relationship

Annabelle River's picture

The Bureaucracy of "Holy Matrimony"

About six weeks after my wedding, I'm finally getting around to legally changing my name.  Which is a highly personal and arguably an eccentric choice for me to make as a polyamorous feminist. I've heard all the arguments for keeping one's maiden name, and I confess that I have no rational argument against them.  My husband and I are still separate individuals. ...But for a few weeks after the wedding, every time I said, heard, or signed my name with my husband's last name, I did get a kick of girlish glee. It's a cool name.  And now that the novelty is wearing off of it, my maiden name has started sounding increasingly strange to me.

book of blue's picture

Threshold

Vesta. Photo by Eric Francis.

We were standing in the doorway of her room when the shift had us feeling one another differently. We took a leap above contention and reached a place where we admitted how badly and for how long guilt had stalked us. Through our lives, that is. It felt so good to hear that acknowledged by one I consider sane and loving. I finally had affirmation that my own struggle was not evidence of my being a bad person.

We stood together in the most fragile humility. We understood something new about ourselves and one another, a bond wrought of the deeply private nature of the subject: self condemnation.

“And the fear,” I said. “There is always so much that can go wrong. I could be scared all the time.”

She glanced at me, nodded slowly and said yes.

It felt so good to be with someone who in that moment understood. The fear. I felt then and there that I might go beyond it for the first time; that I could see a way.

book of blue's picture

On the brink of faith

There were many spaces that opened up in the course of our threshold conversation. It was an unusual experience for her and she seemed to go through what many people unaccustomed to ritual experience when they enter that space: linear time and narrative don’t quite hold up. She has asked me to tell the story chronologically as best I can, and I said I would try, though for now I am going to work from theme to theme.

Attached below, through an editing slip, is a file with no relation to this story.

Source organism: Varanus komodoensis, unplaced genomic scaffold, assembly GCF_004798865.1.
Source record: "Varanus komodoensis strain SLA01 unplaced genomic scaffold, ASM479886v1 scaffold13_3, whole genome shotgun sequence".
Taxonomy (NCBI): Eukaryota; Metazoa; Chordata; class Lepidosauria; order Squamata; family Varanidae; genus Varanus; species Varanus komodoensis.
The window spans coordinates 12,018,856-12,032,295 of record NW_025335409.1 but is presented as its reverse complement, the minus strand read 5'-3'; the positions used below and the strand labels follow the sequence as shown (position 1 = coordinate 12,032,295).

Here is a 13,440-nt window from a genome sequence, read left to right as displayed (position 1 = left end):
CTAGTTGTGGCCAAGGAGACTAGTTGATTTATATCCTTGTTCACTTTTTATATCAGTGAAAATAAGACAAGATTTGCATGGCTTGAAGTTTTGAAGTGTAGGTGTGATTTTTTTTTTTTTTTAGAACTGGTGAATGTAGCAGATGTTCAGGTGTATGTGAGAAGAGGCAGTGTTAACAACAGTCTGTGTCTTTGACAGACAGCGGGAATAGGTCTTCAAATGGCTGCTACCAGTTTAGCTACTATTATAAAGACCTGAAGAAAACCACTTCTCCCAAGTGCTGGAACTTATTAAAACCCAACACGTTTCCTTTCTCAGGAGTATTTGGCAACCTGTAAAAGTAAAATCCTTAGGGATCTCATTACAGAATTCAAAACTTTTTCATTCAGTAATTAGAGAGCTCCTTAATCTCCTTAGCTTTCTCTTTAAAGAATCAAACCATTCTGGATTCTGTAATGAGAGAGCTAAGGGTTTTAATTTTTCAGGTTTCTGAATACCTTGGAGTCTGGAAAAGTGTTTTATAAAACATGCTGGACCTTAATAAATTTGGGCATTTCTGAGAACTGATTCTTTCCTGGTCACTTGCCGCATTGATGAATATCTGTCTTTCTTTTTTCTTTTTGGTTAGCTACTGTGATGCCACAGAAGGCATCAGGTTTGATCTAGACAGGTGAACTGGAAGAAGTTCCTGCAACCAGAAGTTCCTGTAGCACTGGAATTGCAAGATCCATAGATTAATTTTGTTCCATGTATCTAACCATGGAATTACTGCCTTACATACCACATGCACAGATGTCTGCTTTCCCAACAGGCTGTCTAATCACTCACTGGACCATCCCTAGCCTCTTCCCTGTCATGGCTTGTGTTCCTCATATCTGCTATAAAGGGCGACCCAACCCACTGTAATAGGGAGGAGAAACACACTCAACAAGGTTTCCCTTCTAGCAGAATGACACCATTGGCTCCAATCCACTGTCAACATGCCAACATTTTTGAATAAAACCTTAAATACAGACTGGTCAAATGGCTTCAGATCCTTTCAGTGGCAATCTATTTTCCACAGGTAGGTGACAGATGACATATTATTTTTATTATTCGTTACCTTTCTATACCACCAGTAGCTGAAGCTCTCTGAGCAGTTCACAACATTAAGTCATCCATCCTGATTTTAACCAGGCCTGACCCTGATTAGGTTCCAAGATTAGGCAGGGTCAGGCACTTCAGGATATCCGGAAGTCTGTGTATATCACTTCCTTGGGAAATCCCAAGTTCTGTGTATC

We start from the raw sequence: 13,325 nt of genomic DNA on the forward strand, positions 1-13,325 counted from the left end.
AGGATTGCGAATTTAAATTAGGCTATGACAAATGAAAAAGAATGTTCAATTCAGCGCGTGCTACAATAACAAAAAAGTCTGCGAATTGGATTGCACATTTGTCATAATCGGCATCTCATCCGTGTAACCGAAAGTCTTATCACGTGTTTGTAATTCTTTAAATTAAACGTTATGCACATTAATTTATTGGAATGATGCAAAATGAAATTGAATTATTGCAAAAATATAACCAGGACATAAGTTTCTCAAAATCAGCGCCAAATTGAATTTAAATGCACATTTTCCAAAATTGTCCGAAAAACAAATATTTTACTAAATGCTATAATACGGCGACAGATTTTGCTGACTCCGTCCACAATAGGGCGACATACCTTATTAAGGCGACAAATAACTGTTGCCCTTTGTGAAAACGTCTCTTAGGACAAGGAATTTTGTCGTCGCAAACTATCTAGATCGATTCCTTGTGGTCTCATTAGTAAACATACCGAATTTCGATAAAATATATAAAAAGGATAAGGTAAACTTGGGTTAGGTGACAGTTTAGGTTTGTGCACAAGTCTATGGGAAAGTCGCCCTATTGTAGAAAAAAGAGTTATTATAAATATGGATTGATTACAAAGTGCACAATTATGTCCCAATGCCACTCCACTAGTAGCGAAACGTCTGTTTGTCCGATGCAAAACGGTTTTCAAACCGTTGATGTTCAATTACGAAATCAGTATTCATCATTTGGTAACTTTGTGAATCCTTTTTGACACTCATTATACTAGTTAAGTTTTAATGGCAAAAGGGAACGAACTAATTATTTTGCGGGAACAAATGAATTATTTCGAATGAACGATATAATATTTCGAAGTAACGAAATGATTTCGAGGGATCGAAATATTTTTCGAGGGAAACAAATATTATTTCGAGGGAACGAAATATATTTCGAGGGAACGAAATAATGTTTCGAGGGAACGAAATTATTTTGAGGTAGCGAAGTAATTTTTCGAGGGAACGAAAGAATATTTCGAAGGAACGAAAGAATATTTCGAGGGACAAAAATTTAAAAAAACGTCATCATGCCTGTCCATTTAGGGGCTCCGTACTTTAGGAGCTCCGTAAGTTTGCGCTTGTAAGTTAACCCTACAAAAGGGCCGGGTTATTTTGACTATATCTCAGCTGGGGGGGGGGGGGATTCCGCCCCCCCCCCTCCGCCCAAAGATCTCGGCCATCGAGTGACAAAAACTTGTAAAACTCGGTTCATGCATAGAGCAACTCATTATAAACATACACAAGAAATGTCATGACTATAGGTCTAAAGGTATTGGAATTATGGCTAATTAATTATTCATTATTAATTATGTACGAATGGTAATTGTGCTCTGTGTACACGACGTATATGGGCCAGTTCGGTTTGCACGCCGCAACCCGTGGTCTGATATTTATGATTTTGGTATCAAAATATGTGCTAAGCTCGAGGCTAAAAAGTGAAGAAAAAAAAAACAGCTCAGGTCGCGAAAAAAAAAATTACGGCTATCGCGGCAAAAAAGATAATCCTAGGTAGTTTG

One last subject is asking for a voice. I remember mentioning how it seemed like our journey and our conversation focused on her experience with him, how she is processing it and in making sure that we have a clear understanding that this is an experience in her life that we are experimenting holding space for.

Yet I did not miss that in this conversation, we tend to leave out the possibility of me having the kind of depth and contact that I need, and the sense of a safe container to have it in. I get the feeling that every time the theme of what I need from a relationship comes up directly, she feels guilty that she can’t offer it to me. That would indeed preclude taking the conversation further; at least as a topic to which we give that name. I think it’s essential to give it a name, and to recognize that so much of the fulfillment we get in relationships is from what we have to offer; from feeling like an essential part of someone’s life.

(NSFW Image after break)

Serena Anderlini's picture

We Are Everywhere: A Fiveway Review of A History of Bisexuality, Bisexual Spaces, Look Both Ways, Open, and Becoming Visible (Pt. 5)

By Serena Anderlini-D’Onofrio and Jonathan Alexander

Will appear in Bisexuality and Queer Theory, a special-topics issue of The Journal of Bisexuality. Pre-published with permission of Routledge, New York.

Book Five: Beth Firestein’s Becoming Visible: Counseling Bisexuals Across the Lifespan (Columbia University Press, 2007.)

Last but not least, this review will consider the collection Becoming Visible (2007), which was put together for the purpose of empowering the counseling profession to provide health services to people like Jenny, Christopher, Jemma, and others, such that would help them actualize their ideal amorous configurations rather than make them feel guilty for desiring them.

The collection takes the lead from what manifests as the urge that most clients bring to a counselor’s table, rather than what the counseling profession at large might consider appropriate. As editor Beth Firestein announces at the onset of her introduction, “our clients are no longer coming to us because they want to be ‘normal.’ They are coming to us because they want to be whole” (xiii, original emphasis).